The Las Vegas of Cudi and Bohemians on the Front Line
Back in Şırnak again, I decided to stay for a day in Şırnak, before going to Diyarbakır for the last couple of days of my trip. Contrary to what I normally did – go into the barricaded quarters, talk with the people there, get an idea of the scope of the conflict in the city and the like – I decided to stay with friends of our photographer. They owned a tea garden in a park – both completely destroyed by now – and as it becomes evening they say: “Come, let’s take a walk. We don’t care much about any curfew.”
There was no curfew in Şırnak back then, but there were trenches and barricades. The streets were also patrolled by armored vehicles, especially at night. And there was gunfire. In other words, there was a de facto curfew. But the guys didn’t care so we got in the car, grabbed a couple of beers and headed out of the city, chatting and drinking. “You know that’s how we like to hang around.” As we strolled around in the vicinity of Şırnak they showed me the main roads and where which military or police checkpoint was located. With their expertise they succeeded in dodging every single checkpoint and we arrived at a marvelous point they called the Las Vegas of Şırnak.
It is basically a beautiful hillside with a panoramic view over the valleys below and the Cudi mountains in the distance as well as over the city of Şırnak. Why the name? Once they hung out in the area and one of the guys said that he would love to be in Las Vegas. He fell asleep, completely wasted and the others drove up to the hillside taking him along. As our drunk friend woke up and was marveled by the lights of Şırnak he said: “Oh wow, we have reached Las Vegas.” And ever since then they call this hillside Las Vegas.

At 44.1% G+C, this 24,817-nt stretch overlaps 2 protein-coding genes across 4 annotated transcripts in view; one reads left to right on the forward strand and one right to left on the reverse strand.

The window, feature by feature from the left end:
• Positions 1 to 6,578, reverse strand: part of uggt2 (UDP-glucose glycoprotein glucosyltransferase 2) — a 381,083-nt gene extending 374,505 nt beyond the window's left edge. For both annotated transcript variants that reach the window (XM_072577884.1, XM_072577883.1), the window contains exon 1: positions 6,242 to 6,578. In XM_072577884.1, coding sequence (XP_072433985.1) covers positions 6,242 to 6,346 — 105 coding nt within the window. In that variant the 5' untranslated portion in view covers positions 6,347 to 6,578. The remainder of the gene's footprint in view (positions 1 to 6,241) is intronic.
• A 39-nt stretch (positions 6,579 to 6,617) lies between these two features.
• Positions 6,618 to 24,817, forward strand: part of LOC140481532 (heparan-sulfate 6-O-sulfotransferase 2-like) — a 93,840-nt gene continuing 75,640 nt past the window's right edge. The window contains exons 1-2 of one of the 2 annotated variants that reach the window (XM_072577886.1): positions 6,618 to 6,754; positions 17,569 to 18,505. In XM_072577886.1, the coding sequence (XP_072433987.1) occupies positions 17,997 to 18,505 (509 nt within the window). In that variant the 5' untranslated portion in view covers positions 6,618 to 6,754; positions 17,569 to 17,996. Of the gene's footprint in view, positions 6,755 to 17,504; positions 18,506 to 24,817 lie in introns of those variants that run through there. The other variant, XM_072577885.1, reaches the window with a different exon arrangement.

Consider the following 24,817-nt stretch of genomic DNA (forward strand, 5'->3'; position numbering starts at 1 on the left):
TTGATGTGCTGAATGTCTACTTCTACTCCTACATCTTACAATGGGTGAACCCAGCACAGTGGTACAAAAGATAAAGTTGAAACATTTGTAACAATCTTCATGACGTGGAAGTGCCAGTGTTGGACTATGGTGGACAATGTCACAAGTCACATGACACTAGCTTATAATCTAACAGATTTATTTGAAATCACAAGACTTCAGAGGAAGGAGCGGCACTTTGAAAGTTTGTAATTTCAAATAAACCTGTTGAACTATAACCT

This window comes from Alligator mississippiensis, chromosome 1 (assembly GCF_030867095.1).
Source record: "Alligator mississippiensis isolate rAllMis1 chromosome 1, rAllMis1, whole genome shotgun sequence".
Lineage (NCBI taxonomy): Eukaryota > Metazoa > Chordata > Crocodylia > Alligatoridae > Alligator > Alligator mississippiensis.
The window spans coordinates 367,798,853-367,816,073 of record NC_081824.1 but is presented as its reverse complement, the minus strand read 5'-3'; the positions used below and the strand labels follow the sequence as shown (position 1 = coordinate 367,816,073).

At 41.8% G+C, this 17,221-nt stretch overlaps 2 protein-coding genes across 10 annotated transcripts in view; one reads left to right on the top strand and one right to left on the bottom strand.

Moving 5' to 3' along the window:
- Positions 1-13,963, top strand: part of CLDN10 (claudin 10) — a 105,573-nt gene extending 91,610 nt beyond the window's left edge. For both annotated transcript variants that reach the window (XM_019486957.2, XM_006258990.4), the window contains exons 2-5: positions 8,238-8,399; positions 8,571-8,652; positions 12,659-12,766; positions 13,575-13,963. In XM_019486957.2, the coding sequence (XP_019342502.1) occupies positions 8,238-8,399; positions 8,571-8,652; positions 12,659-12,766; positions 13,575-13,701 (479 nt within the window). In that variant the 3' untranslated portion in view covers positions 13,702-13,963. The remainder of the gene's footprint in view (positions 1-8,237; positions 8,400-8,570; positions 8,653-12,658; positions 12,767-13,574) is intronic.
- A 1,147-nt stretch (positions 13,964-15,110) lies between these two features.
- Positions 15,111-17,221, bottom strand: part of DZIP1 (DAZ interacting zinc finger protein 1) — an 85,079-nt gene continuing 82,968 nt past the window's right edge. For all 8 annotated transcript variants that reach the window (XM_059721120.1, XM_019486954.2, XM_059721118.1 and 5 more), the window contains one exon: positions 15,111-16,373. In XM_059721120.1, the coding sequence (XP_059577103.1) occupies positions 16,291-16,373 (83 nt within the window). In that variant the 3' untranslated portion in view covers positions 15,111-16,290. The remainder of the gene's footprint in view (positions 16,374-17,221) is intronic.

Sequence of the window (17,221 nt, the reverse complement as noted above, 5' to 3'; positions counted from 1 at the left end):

The friends group consisted of what I would call leftist Kurdish bohemians, something I would not have expected to encounter, surely not in a war region. As they see that I can barely hide my amazement, one guy tells me: “You know, everybody is asking us ‘what on earth are guys like you doing here in Şırnak? You should be in Europe or somewhere else’. You know we are relaxed and laid-back. But then again that’s something we create on our own. The surroundings here are hardly relaxed and laid-back. So it’s an extra effort to create a relaxed, laid-back atmosphere. If we would go to Europe everything is that way in the first place. Then it wouldn’t be fun anymore for us to be like that. And that’s why we have never left Şırnak and never will leave Şırnak.”
And while they were fooling around and having fun all the time, they were dead serious once we talked about politics. For two hours we drank beer and discussed politics in “Las Vegas”. But that night, Şırnak was not at all like Las Vegas and hardly any lights were shining. Many people fled in fear of a potential curfew.
The night passes with gunfire from all around the flat of the friends I was staying at, although the house wasn’t located in an autonomous quarter. But by now, I’m accustomed to it and don’t care too much anymore. Early in the morning the next day a friend took me to the minibus to Diyarbakır. The minibus is overcrowded, hardly any room is left, multiple people even sit on the floor of the bus. There at the bus station, my friend saw another friend of him who was also taking a bus out of the city. “Why on earth are you leaving? Everybody is leaving but I didn’t expect you to.” “Well what can I say… there is nobody left here anymore.” “Well, I am, ain’t I!” My friend seemed to have lost some morale. “Everybody is leaving the town. I am not going to leave the town. Never ever.”